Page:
Dick Johnson submitted these thoughts in response to the David Ganz article quoted last week. Thanks.
David L. Ganz had a long article in New York Times last week proffering his idea in solution to the cent problem. It cost more than a cent for the Mint to make a cent in copper coated zinc, the cent's current composition. His solution -- strike the cent in aluminum coated steel.
This is impractical for four reasons.
But he overlooks the most important factor of all. The cent is no longer a viable denomination in the economic scheme of current commerce. The world's economies have advanced beyond the need for a coin of this low demonization. We no longer strike a half cent coin -- or need a plastic mill (Dave mentioned in his Times article) -- because these coin denominations are unfeasible. Like it or not, Dave, we no longer need a cent, for the same reasons of these abolished denominations.
The best evidence to refute Dave's insistence to retain the cent, but strike it in a cheaper alloy, is an article that also appeared this week. Entitled "The Priest and the Unloved Coins," this article reports that Italians, as well as other Europeans, no longer use cent coins. If citizens don't throw them away, they put them in the church collection boxes. But Priests don't want the coins either.
It is estimated five billion Euros in low value coins are idle -- no one wants them. European merchants are rounding, up and down, to prohibit having to use the coins.
Dave states eliminating the cent would result in higher prices. But this has not proved the case in countries that have already eliminated the cent.
Here are the four reasons:
1) Australia and New Zealand were the first to eliminate their cent coin. Prices were rounded off, up or down, to nearest available coin. No problem. Australians abolished their two lowest denominations and are now considering the elimination of the third!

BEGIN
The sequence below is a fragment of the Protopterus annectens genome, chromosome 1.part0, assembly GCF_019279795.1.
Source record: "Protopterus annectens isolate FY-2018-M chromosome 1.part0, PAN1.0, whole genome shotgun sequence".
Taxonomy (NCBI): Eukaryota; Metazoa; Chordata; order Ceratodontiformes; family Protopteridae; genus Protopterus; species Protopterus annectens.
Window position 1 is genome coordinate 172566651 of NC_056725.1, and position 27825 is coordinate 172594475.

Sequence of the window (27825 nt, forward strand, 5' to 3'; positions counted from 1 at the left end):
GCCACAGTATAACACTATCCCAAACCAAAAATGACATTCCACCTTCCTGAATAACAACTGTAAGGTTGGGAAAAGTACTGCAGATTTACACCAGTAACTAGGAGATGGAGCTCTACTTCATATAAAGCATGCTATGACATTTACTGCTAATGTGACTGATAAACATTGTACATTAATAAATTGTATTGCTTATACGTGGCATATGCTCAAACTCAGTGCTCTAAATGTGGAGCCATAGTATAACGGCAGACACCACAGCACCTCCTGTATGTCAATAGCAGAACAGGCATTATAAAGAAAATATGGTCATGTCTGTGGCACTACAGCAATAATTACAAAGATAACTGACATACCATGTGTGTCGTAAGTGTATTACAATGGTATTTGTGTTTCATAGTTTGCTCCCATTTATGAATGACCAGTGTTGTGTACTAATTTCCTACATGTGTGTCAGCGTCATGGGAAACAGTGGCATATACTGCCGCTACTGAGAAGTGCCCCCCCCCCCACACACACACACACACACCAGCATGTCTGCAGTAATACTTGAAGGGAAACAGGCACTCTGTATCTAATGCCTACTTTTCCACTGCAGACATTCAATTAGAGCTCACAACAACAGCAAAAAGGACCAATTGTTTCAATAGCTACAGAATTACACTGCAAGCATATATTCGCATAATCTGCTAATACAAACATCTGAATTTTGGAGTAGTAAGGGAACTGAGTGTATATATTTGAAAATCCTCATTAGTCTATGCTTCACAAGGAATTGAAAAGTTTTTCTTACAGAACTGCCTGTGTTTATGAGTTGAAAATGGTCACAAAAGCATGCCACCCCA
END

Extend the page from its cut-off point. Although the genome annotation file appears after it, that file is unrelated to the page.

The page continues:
2) Not all merchants always round up. A drug chain in Israel always rounded down, advertised this as their policy, and gained a competitive advantage over their competitors.
3) Even if merchants didn't round down, it would cost the average family less than $100 a year, a Pennsylvania university study revealed.
4) But if the Mint struck coins in Dave's suggested alloy it would create a scrap nightmare! Dave overlooked the fact that at the end of a coin's life as a circulating coin its metal must be reused, converted into a useable form. Separating the aluminum from iron is costly to yield metals not worth the cost of such processing. In contrast, the present copper-coated zinc is easily converted to brass in a cost-effective process.
Believe me, I am not anti-cent, anti-Lincoln, anti-Brenner or against the cent for any reason. I have written in praise of all three, but I recognize the cent denomination is doomed. At least in American like it has been eliminated in other countries. Americans who want to retain the cent do so for sentimental reasons. But that is costing us millions. Abolish the cent coin, don't strike it in a cheaper alloy.
The Priest's article:
To read the earlier E-Sylum article, see:
ALTERNATIVE COMPOSITIONS FOR U.S. COINS SOUGHT
Wayne Homren, Editor
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